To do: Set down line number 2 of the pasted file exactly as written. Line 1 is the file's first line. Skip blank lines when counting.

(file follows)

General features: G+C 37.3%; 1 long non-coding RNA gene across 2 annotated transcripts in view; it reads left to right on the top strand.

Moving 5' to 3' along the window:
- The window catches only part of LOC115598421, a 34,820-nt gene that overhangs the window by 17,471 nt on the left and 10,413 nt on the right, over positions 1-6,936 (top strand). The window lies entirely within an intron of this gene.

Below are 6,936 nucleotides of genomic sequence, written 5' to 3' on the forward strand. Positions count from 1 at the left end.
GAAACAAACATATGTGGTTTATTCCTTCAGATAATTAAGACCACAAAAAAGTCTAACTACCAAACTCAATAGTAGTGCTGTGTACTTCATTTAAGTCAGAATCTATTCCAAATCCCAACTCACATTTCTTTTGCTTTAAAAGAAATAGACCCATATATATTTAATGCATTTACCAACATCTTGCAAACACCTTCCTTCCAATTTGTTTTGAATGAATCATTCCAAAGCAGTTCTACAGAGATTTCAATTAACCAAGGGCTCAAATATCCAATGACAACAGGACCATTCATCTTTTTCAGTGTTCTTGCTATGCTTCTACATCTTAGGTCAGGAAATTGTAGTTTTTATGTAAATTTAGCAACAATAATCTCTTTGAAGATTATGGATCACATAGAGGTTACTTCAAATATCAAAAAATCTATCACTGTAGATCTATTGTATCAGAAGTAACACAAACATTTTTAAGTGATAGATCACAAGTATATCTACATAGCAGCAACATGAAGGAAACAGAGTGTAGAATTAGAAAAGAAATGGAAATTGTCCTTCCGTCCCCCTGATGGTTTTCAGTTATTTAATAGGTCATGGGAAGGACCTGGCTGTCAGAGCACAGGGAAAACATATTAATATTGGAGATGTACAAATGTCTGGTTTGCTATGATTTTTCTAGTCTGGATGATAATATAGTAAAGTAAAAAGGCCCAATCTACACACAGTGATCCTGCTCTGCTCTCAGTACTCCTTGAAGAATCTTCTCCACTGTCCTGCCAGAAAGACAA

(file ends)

Moving 5' to 3' along the window: